"If I'm not dying, I don't need a priest," he said sleepily.
"That's not right," she scolded softly. "You know that's not right, Donny. You know better."
Maybe I'm being too rough on her? he wondered. He hadn't minded getting baptized her way, and married her way, and occasionally priest-handled the way she wanted him to when he was home from a space-run, but when it came to dying, Old Donegal wanted to do it his own way.
* * * * *
He opened his eyes at the sound of a bench being dragged across the stone terrace. "Martha, what kind of a party are the Keiths having today?"
"I wouldn't know," she said stiffly. "You'd think they'd have a little more respect. You'd think they'd put it off a few days."
"Until you feel better."
"I feel fine, Martha. I like parties. I'm glad they're having one. Pour me a drink, will you? I can't reach the bottle anymore."
"No, it isn't, Martha, it's still a quarter full. I know. I've been watching it."
"You shouldn't have it, Donny. Please don't."
"But this is a party, Martha. Besides, the doctor says I can have whatever I want. Whatever I want, you hear? That means I'm getting well, doesn't it?"
"Sure, Donny, sure. Getting well."
"The whiskey, Martha. Just a finger in a tumbler, no more. I want to feel like it's a party."
Her throat was rigid as she poured it. She helped him get the tumbler to his mouth. The liquor seared his throat, and he gagged a little as the fumes clogged his nose. Good whiskey, the best—but he couldn't take it any more. He eyed the green stamp on the neck of the bottle on the bed-table and grinned. He hadn't had whiskey like that since his space-days. Couldn't afford it now, not on a blastman's pension.
* * * * *
He remembered how he and Caid used to smuggle a couple of fifths aboard for the moon-run. If they caught you, it meant suspension, but there was no harm in it, not for the blastroom men who had nothing much to do from the time the ship acquired enough velocity for the long, long coaster ride until they started the rockets again for Lunar landing. You could drink a fifth, jettison the bottle through the trash lock, and sober up before you were needed again. It was the only way to pass the time in the cramped cubicle, unless you ruined your eyes trying to read by the glow-lamps. Old Donegal chuckled. If he and Caid had stayed on the run, Earth would have a ring by now, like Saturn—a ring of Old Granddad bottles.
"You said it, Donny-boy," said the misty man by the billowing curtains. "Who else knows the gegenschein is broken glass?"
Donegal laughed. Then he wondered what the man was doing there. The man was lounging against the window, and his unzipped space rig draped about him in an old familiar way. Loose plug-in connections and hose-ends dangled about his lean body. He was freckled and grinning.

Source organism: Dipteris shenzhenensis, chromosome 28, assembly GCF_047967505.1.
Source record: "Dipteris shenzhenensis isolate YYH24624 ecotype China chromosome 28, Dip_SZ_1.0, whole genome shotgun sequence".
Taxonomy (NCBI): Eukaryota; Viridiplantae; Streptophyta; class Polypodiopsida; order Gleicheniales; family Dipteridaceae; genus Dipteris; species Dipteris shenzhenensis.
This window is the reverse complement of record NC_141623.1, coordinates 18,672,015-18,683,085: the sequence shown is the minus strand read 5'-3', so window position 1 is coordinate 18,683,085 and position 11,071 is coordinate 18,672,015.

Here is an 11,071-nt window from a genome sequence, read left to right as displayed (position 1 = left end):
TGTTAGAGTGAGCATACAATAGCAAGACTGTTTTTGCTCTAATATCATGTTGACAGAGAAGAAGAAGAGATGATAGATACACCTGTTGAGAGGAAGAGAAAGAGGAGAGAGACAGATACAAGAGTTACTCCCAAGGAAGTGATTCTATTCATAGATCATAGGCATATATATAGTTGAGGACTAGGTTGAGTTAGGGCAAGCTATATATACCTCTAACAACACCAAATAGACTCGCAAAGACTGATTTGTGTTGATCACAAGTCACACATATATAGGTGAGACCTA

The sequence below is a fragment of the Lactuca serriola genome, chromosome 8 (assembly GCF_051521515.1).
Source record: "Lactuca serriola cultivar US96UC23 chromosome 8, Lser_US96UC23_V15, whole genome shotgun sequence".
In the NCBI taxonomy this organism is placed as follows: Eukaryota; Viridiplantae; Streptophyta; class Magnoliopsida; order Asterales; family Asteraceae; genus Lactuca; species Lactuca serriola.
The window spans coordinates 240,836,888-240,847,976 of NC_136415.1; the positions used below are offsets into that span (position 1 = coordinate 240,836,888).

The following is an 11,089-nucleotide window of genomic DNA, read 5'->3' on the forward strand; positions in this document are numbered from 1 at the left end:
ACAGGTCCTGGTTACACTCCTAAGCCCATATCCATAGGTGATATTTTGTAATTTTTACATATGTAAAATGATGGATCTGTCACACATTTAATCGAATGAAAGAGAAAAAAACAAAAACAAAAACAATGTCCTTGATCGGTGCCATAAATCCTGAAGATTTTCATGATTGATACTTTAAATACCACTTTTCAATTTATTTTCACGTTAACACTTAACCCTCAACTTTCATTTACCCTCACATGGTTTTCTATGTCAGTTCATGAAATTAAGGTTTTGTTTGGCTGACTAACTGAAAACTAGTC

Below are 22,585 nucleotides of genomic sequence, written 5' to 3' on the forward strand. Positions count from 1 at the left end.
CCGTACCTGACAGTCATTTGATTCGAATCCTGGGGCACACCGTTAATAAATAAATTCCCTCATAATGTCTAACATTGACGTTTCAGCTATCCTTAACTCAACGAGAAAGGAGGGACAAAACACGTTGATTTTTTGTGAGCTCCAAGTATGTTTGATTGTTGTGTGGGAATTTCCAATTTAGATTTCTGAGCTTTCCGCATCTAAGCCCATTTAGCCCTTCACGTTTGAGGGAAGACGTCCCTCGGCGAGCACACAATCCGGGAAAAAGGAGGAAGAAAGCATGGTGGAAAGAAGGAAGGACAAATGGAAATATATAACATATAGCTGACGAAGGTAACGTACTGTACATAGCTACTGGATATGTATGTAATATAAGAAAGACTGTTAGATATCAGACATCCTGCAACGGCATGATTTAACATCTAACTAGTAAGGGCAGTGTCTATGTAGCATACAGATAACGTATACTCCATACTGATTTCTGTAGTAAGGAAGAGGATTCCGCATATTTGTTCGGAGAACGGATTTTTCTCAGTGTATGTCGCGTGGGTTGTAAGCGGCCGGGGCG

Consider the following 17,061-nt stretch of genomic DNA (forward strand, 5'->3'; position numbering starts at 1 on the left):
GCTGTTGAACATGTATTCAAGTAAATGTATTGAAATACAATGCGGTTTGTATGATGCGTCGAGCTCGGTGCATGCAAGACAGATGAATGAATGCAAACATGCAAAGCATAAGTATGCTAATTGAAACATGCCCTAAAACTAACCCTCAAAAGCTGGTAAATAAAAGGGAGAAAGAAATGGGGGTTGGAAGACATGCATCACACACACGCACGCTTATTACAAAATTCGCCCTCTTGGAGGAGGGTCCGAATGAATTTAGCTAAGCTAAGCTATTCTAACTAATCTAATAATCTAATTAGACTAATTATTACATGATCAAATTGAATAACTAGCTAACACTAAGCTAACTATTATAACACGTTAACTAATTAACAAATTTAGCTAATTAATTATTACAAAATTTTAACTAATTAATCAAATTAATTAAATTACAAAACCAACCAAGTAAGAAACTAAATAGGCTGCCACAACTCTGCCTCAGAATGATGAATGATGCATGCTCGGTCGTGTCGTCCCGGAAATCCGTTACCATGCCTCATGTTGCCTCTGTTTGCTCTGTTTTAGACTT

"Caid," Old Donegal breathed softly.
"What did you say, Donny?" Martha answered.
Old Donegal blinked hard and shook his head. Something let go with a soggy snap, and the misty man was gone. I'd better take it easy on the whiskey, he thought. You got to wait, Donegal, old lush, until Nora and Ken get here. You can't get drunk until they're gone, or you might get them mixed up with memories like Caid's.
Car doors slammed in the street below. Martha glanced toward the window.
"Think it's them? I wish they'd get here. I wish they'd hurry."
Martha arose and tiptoed to the window. She peered down toward the sidewalk, put on a sharp frown. He heard a distant mutter of voices and occasional laughter, with group-footsteps milling about on the sidewalk. Martha murmured her disapproval and closed the window.
"Leave it open," he said.
"But the Keiths' guests are starting to come. There'll be such a racket." She looked at him hopefully, the way she did when she prompted his manners before company came.
Maybe it wasn't decent to listen in on a party when you were dying, he thought. But that wasn't the reason. Donegal, your chamber-pressure's dropping off. Your brains are in your butt-end, where a spacer's brains belong, but your butt-end died last month. She wants the window closed for her own sake, not yours.
"Leave it closed," he grunted. "But open it again before the moon-run blasts off. I want to listen."
She smiled and nodded, glancing at the clock. "It'll be an hour and a half yet. I'll watch the time."
"I hate that clock. I wish you'd throw it out. It's loud."
"It's your medicine-clock, Donny." She came back to sit down at his bedside again. She sat in silence. The clock filled the room with its clicking pulse.
"What time are they coming?" he asked.
"Nora and Ken? They'll be here soon. Don't fret."
"Why should I fret?" He chuckled. "That boy—he'll be a good spacer, won't he, Martha?"
Martha said nothing, fanned at a fly that crawled across his pillow. The fly buzzed up in an angry spiral and alighted on the ceiling. Donegal watched it for a time. The fly had natural-born space-legs. I know your tricks, he told it with a smile, and I learned to walk on the bottomside of things before you were a maggot. You stand there with your magnasoles hanging to the hull, and the rest of you's in free fall. You jerk a sole loose, and your knee flies up to your belly, and reaction spins you half-around and near throws your other hip out of joint if you don't jam the foot down fast and jerk up the other. It's worse'n trying to run through knee-deep mud with snow-shoes, and a man'll go nuts trying to keep his arms and legs from taking off in odd directions. I know your tricks, fly. But the fly was born with his magnasoles, and he trotted across the ceiling like Donegal never could.